by Gregory Benford
The future in this science fiction novel is 1998. The world environment is collapsing, and a deadly diatom bloom has sprouted in the Atlantic Ocean. Time is running out. Using the recent discovery that the theoretical tachyon is actually a real superluminal particle, a group of Cambridge scientists and politicians make a last-ditch effort to head off catastrophe by signaling the past and warning our ancestors of the man-made disaster to come. Back in 1963, a scientist quietly studying solid state physics suddenly finds surprising patterns in his data, patterns that prove to be signals, Morse Code, no less. What ensues is one man's desperate attempts to figure out what is going on with this signal and whether or not he can convince his colleagues that he is seeing something real. He is frustrated by personalities and the realities of his profession. Time passes and yet it takes a long time to learn that the signals come from the future. He doesn't even know what he is doing, and it isn't until very late that he suspects the broad implications of his actions and those of whoever sent the signal. Jumping back and forth from future to past, Benford could have crafted a fast-moving mystery-adventure. He indulges himself, though, apparently in love with his own voice and his own writing. There are long slow digressions into the lives and careers of his characters. Benford wants to tell us what it is like to be a physicist. What he doesn't realize is that it is a largely tedious career. Meanwhile, his sexual situations, political commentary, and personal interactions all seem shrill and forced. There are some interesting twists to this time-travel story, and the scientific deliberations are actually somewhat interesting, but the book can also be an eye-roll inducing experience, unfortunately more dull than it might have been.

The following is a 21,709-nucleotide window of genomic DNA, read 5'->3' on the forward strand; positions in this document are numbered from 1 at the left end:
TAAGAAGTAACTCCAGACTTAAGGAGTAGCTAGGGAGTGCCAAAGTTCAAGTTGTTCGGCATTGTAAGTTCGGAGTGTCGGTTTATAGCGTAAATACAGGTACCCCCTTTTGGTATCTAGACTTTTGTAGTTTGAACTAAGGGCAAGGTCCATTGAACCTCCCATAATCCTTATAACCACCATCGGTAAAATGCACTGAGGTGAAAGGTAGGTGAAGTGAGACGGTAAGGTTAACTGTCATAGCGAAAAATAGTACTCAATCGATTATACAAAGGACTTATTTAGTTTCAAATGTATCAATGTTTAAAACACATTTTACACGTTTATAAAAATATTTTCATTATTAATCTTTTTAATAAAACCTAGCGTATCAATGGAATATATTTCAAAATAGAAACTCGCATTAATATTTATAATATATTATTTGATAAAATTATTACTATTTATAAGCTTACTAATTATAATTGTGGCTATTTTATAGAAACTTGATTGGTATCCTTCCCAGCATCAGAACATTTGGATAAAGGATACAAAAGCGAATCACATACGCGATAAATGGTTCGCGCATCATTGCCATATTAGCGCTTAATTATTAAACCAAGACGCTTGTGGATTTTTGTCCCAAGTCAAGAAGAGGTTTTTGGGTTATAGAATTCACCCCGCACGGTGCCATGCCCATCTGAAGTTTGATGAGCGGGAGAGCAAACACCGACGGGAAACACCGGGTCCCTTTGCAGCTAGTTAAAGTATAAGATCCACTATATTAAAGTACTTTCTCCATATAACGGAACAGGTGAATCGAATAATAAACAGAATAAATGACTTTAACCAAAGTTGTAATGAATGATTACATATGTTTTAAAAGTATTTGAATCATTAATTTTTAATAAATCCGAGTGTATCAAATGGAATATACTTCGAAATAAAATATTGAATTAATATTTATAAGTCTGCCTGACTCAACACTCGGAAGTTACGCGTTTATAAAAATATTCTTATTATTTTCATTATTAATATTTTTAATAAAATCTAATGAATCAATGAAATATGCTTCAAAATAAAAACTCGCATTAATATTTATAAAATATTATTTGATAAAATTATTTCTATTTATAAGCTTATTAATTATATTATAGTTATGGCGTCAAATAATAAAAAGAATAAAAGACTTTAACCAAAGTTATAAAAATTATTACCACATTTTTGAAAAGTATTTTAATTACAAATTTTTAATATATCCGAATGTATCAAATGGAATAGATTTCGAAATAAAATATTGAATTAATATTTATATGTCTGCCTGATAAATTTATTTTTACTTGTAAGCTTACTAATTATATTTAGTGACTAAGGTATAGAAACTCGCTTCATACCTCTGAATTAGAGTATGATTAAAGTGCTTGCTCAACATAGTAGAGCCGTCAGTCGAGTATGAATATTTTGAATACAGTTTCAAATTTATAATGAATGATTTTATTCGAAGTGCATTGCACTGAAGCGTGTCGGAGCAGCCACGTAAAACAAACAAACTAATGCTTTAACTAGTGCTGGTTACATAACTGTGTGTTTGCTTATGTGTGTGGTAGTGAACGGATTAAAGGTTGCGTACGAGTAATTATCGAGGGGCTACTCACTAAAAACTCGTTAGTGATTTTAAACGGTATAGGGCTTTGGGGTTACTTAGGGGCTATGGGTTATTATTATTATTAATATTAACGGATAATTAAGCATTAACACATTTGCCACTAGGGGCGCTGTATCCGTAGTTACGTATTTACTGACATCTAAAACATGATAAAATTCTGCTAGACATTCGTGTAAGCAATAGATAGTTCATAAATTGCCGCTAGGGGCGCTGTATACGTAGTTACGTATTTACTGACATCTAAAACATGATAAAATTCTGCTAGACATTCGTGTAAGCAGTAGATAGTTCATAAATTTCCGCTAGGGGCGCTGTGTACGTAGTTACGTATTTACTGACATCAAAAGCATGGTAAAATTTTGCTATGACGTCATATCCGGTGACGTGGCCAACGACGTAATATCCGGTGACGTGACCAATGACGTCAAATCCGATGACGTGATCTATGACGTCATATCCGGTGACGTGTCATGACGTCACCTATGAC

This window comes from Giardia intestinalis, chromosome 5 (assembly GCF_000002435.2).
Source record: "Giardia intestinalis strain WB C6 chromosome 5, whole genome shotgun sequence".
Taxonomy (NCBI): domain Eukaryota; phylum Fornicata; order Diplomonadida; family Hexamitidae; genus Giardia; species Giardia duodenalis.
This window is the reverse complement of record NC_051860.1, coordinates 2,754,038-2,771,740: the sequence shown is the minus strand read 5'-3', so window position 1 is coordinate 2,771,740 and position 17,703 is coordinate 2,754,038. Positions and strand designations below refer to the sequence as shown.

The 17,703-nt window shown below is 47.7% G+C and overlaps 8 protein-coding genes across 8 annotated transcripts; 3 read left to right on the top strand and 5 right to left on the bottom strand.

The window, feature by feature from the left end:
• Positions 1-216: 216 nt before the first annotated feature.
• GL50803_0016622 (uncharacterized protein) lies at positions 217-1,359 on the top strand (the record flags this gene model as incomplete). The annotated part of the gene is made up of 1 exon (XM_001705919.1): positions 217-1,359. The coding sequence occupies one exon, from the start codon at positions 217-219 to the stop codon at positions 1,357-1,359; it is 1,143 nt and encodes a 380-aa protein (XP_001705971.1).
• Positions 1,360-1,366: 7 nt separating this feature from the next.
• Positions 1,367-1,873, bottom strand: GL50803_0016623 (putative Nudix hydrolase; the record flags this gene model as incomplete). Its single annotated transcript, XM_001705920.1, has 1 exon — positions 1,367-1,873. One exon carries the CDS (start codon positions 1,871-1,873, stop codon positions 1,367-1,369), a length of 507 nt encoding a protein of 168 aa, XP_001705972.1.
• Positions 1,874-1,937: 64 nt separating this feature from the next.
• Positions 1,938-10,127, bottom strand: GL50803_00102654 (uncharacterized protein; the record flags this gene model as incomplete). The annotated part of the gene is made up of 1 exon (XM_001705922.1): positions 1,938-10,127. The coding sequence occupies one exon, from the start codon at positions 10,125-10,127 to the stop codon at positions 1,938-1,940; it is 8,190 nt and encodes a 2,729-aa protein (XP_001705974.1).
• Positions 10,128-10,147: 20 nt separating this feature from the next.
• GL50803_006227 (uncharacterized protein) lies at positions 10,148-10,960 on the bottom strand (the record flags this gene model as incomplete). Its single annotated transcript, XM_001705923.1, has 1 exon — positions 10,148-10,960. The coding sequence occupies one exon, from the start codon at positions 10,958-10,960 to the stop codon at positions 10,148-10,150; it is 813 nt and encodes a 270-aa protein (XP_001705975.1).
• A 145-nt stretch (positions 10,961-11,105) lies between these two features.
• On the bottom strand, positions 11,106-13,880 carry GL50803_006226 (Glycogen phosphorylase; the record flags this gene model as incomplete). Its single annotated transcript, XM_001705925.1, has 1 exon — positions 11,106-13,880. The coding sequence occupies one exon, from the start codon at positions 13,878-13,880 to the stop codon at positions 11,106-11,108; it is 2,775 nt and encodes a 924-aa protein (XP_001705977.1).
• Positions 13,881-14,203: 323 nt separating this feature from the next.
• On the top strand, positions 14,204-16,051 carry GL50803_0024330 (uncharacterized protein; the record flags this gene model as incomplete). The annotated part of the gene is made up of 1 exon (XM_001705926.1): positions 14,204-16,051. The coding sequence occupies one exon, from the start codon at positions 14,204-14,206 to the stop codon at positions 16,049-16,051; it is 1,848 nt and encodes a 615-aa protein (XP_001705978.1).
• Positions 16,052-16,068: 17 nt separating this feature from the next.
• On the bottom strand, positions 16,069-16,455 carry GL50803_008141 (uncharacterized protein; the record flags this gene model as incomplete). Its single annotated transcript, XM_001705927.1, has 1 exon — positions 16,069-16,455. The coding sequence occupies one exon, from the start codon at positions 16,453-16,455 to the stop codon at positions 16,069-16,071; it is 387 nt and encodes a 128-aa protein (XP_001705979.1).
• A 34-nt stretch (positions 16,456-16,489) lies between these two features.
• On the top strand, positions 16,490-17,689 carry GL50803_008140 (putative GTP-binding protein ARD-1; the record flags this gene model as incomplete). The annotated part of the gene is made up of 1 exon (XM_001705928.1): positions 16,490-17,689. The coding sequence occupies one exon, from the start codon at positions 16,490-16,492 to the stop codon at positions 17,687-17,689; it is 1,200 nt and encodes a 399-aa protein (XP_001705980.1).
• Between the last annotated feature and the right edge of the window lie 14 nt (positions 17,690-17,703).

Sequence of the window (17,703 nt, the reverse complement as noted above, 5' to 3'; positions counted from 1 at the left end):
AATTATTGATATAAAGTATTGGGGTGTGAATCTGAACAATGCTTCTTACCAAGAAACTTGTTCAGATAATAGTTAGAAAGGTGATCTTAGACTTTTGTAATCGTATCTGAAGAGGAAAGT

(One isn't quite sure why this novel received a 1980 Nebula award.)
[Mail John][To List]
[Other Science-Fiction Reviews]